The Czech Parliament passed an amendment to the Code of Civil Procedure (Act No. 99/1963 Coll., as amended) and the Act on Execution Procedure (Act No. 120/2001 Coll., as amended). Most of the provisions of the new legislation will be effective as of 1 January 2013. The amendment will, among other things, significantly modify the rules on enforcement of claims in the Czech Republic, as it changes some of the existing methods of enforcement under Czech law as well as introducing new ones.
Contrary to the existing regulation, the main provisions on the enforcement of claims will be shifted from the Code of Civil Procedure to the Act on Execution Procedure. Under the existing laws, creditors whose claims are not satisfied by debtors and who hold an enforcement title (such as a final and unappealable court decision or a direct enforceability deed) can choose whether they will seek the satisfaction of their claim in a court proceedings according to the Civil Procedure Code or through a judicial executor (i.e. a private person authorised to enforce claims as his entrepreneurial activity) pursuant to the Code on Execution Procedure. Although the latter process is more expensive, it is faster and more efficient and thus it has become a preferred option.
Whereas the creditors now have a right to choose which option they prefer and the means of enforcement do not differ to a great extent, the new amendment will particularly change the current practise in the following ways:
- Almost all enforcement proceedings will be carried out by judicial executors. Court commissioners (i.e. court employees responsible for performing certain operations in civil court proceedings on behalf of the court) will conduct only non-business related enforcements, such as withdrawal of a minor child, an exclusion of a spouse from a shared dwelling or other proceedings without disputes. On the other hand, the judicial executor will be competent in business related enforcements, enforcement of receivables etc.
- The amendment introduces certain new means of enforcement, such as a sale of debtor’s receivables or shareholding interest in a limited liability company through public auction. Previously, the creditor only had a right to become the owner of the debtor’s receivable and had to wait until it is paid for it.
- In cases where a debtor has claims that will become due in the future (such as claims from pension schemes), such receivables shall be newly terminated before their maturity by operation of law and the proceeds will be used to satisfy the creditor’s claims.
- As an alternative to a currently existing enforcement by a sale of a real estate or an enterprise in a public auction, the amendment introduces a new form of enforcement by way of a court administration of an enterprise or real estate. An administrator appointed by the court will administer the enterprise or property and the proceeds of the administration will be used for the satisfaction of creditor’s claims. These methods should be more flexible than the process of a sale of the property or enterprise, which is quite complicated under Czech law, and will apply where the court concludes that administration is the more appropriate course of action.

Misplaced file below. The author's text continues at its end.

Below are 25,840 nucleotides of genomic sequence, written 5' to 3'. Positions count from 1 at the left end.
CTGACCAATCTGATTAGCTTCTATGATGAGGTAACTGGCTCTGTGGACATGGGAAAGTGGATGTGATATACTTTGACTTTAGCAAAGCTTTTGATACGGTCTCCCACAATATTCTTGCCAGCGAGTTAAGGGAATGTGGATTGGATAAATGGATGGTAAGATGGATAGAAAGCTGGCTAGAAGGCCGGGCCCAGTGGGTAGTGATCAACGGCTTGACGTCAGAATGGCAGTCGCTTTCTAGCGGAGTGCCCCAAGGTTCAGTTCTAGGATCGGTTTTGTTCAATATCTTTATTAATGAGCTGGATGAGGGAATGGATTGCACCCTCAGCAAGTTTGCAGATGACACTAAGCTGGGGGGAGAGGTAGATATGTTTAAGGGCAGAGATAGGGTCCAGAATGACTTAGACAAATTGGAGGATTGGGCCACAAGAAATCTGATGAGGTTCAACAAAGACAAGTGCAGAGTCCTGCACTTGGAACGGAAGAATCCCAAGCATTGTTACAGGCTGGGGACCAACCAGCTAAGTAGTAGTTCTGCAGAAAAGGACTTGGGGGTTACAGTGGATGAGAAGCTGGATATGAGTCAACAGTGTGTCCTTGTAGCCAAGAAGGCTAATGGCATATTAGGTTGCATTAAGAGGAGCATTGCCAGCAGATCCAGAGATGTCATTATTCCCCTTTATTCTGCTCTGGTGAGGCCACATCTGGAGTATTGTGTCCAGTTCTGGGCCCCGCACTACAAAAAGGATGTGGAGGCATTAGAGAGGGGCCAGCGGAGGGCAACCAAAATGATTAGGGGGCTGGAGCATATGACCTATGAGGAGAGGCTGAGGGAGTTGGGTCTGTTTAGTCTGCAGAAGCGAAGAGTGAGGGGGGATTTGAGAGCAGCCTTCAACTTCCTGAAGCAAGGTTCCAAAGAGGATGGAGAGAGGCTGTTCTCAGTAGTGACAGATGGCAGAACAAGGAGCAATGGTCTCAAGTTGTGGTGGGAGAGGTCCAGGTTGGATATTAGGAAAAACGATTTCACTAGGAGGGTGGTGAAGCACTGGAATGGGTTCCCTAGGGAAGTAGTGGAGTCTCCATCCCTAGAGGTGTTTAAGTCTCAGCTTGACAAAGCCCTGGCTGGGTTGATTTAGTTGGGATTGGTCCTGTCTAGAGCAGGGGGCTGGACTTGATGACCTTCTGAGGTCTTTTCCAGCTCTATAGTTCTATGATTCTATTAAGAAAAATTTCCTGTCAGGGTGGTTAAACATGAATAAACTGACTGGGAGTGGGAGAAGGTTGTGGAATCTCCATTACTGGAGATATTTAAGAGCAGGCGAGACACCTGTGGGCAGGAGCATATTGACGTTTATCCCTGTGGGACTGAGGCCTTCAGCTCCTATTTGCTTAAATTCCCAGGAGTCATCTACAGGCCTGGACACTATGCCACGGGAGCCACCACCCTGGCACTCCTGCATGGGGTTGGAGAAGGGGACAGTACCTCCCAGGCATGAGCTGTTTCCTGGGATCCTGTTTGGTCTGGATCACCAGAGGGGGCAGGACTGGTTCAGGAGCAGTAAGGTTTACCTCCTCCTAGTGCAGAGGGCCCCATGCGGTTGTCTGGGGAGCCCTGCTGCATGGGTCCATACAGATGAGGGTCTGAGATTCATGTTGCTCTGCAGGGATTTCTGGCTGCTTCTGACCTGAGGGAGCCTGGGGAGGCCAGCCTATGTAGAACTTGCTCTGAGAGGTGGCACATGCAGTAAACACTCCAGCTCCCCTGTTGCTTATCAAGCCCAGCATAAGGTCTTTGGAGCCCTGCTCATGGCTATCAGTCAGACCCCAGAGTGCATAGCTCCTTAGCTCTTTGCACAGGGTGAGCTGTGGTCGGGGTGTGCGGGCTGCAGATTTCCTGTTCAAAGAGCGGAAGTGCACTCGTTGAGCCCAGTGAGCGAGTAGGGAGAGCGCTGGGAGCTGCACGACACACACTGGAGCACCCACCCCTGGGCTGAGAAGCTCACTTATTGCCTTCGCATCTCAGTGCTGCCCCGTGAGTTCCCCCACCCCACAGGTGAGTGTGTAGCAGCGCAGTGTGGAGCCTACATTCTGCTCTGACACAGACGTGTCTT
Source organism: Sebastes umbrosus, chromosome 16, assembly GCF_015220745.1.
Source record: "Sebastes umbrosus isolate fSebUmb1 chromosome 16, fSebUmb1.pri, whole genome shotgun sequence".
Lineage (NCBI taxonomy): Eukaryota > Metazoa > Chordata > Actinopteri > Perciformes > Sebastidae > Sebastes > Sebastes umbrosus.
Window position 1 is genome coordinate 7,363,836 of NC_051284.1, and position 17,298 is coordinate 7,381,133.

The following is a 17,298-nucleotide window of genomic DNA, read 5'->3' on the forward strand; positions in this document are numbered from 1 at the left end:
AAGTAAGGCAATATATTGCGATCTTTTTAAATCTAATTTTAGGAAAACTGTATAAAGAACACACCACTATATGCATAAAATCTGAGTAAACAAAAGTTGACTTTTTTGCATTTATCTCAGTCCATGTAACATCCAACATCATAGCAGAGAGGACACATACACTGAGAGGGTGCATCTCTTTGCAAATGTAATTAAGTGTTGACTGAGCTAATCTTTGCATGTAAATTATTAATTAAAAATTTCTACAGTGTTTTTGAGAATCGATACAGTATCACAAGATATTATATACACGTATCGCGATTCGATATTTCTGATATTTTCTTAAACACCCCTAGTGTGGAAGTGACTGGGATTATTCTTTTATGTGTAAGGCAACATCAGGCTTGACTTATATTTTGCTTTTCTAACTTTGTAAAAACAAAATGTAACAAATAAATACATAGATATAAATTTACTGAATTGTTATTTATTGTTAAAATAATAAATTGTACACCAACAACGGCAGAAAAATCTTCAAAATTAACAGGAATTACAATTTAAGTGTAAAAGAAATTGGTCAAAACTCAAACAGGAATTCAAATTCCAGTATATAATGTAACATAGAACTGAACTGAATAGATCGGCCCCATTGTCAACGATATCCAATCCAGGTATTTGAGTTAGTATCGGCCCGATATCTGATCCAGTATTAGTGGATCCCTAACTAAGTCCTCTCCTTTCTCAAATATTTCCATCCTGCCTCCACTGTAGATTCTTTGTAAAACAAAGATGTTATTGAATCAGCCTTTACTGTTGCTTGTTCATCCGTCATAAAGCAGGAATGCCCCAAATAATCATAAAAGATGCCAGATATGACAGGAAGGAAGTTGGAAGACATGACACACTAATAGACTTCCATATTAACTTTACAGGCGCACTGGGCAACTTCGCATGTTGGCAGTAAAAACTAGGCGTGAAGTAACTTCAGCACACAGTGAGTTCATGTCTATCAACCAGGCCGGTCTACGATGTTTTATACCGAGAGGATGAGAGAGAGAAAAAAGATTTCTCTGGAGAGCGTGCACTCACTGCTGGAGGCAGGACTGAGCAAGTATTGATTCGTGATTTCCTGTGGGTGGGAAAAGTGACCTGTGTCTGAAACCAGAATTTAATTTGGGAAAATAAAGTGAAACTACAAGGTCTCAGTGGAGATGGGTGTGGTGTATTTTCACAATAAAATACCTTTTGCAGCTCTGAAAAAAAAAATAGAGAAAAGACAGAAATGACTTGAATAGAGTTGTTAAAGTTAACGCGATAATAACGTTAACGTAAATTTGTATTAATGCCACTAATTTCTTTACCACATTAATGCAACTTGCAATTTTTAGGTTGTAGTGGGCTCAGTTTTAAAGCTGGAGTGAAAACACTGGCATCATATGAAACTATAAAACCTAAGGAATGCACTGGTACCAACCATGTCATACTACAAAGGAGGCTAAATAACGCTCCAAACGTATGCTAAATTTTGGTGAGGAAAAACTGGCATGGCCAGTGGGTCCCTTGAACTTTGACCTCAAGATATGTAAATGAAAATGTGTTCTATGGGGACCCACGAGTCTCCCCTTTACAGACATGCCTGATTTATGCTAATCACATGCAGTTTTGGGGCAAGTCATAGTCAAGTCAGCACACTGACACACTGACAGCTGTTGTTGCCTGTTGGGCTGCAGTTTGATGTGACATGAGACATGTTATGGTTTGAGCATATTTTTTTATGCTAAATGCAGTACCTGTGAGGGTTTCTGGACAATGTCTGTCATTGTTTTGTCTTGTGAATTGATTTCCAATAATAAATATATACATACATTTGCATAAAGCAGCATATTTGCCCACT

- The court will have the right to determine the list of debtor’s movable assets which should be subject to enforcement simply by using the information from public registers (such as pledge register, register of motor vehicles, etc.). This should significantly simplify enforcement proceedings, as the court will not have to physically check the scope of movables owned by the debtor.
- In addition, judicial executors will no longer have the authority to execute deeds on direct enforceability of claims. Deeds on direct enforceability of claims will only be executed by notaries. (Under the current legislation, deeds on direct enforceability can be executed both by notaries and judicial executors. Notarial deeds are usually preferred in large financing transactions.)
The amendment also introduces new non-public Register of Initiated Enforcement Proceedings which will be maintained by the Czech Ministry of Justice, where all commenced (enforcement) proceedings will be registered. Only executors will have access to the Register and the data will not be accessible on-line. This new Register of Initiated Enforcement Proceedings does not affect the operation of the Central Register of Executions, where the execution proceeding is registered after 15 days from the receipt of a registered notice stating initiation of the execution proceeding by a debtor and which is accessible to the public (an administrative fee is charged for provision of information from the database).
The amendment reflects current trends in the enforcement of claims in the Czech Republic, regulates the process of enforcement of claims more precisely and enables creditors to use new methods of enforcement which may be more appropriate from the business perspective in an individual case.